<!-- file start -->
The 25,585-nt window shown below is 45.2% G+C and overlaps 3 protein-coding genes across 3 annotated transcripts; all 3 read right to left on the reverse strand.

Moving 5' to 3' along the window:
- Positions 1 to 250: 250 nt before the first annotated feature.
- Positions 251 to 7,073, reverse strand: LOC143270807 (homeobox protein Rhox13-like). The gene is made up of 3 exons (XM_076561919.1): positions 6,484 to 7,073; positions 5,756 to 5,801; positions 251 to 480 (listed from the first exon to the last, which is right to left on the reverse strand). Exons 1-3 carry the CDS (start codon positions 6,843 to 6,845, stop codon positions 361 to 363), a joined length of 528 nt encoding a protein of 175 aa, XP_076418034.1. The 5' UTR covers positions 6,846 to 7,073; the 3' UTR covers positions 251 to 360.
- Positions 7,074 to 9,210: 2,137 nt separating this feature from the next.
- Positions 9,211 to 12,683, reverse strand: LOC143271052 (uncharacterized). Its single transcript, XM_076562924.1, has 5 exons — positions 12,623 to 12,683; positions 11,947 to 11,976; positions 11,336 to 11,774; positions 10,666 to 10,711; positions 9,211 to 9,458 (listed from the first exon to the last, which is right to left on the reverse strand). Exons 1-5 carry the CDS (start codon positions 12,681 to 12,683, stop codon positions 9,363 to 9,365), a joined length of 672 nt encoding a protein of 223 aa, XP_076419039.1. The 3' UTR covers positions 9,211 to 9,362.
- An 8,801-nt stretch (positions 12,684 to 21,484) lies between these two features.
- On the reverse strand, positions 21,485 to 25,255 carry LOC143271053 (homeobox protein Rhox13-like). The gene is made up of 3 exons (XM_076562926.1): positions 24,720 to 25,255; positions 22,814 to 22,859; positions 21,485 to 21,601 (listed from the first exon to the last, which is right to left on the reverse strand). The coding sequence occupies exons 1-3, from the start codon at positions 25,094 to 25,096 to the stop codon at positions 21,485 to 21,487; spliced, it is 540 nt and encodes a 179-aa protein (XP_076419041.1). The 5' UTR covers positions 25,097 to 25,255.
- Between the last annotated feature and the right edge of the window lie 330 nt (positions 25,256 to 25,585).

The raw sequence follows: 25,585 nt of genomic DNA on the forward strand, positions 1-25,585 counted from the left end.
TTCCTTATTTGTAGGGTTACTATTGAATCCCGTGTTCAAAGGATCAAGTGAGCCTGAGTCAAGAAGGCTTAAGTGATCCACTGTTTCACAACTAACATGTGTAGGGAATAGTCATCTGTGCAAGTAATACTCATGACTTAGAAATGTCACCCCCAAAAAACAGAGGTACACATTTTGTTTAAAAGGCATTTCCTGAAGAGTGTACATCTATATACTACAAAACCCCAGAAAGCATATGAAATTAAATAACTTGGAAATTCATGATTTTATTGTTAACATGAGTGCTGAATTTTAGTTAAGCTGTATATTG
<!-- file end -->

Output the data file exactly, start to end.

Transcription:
The 25,585-nt window shown below is 45.2% G+C and overlaps 3 protein-coding genes across 3 annotated transcripts; all 3 read right to left on the reverse strand.

Moving 5' to 3' along the window:
- Positions 1 to 250: 250 nt before the first annotated feature.
- Positions 251 to 7,073, reverse strand: LOC143270807 (homeobox protein Rhox13-like). The gene is made up of 3 exons (XM_076561919.1): positions 6,484 to 7,073; positions 5,756 to 5,801; positions 251 to 480 (listed from the first exon to the last, which is right to left on the reverse strand). Exons 1-3 carry the CDS (start codon positions 6,843 to 6,845, stop codon positions 361 to 363), a joined length of 528 nt encoding a protein of 175 aa, XP_076418034.1. The 5' UTR covers positions 6,846 to 7,073; the 3' UTR covers positions 251 to 360.
- Positions 7,074 to 9,210: 2,137 nt separating this feature from the next.
- Positions 9,211 to 12,683, reverse strand: LOC143271052 (uncharacterized). Its single transcript, XM_076562924.1, has 5 exons — positions 12,623 to 12,683; positions 11,947 to 11,976; positions 11,336 to 11,774; positions 10,666 to 10,711; positions 9,211 to 9,458 (listed from the first exon to the last, which is right to left on the reverse strand). Exons 1-5 carry the CDS (start codon positions 12,681 to 12,683, stop codon positions 9,363 to 9,365), a joined length of 672 nt encoding a protein of 223 aa, XP_076419039.1. The 3' UTR covers positions 9,211 to 9,362.
- An 8,801-nt stretch (positions 12,684 to 21,484) lies between these two features.
- On the reverse strand, positions 21,485 to 25,255 carry LOC143271053 (homeobox protein Rhox13-like). The gene is made up of 3 exons (XM_076562926.1): positions 24,720 to 25,255; positions 22,814 to 22,859; positions 21,485 to 21,601 (listed from the first exon to the last, which is right to left on the reverse strand). The coding sequence occupies exons 1-3, from the start codon at positions 25,094 to 25,096 to the stop codon at positions 21,485 to 21,487; spliced, it is 540 nt and encodes a 179-aa protein (XP_076419041.1). The 5' UTR covers positions 25,097 to 25,255.
- Between the last annotated feature and the right edge of the window lie 330 nt (positions 25,256 to 25,585).

The raw sequence follows: 25,585 nt of genomic DNA on the forward strand, positions 1-25,585 counted from the left end.
TTCCTTATTTGTAGGGTTACTATTGAATCCCGTGTTCAAAGGATCAAGTGAGCCTGAGTCAAGAAGGCTTAAGTGATCCACTGTTTCACAACTAACATGTGTAGGGAATAGTCATCTGTGCAAGTAATACTCATGACTTAGAAATGTCACCCCCAAAAAACAGAGGTACACATTTTGTTTAAAAGGCATTTCCTGAAGAGTGTACATCTATATACTACAAAACCCCAGAAAGCATATGAAATTAAATAACTTGGAAATTCATGATTTTATTGTTAACATGAGTGCTGAATTTTAGTTAAGCTGTATATTG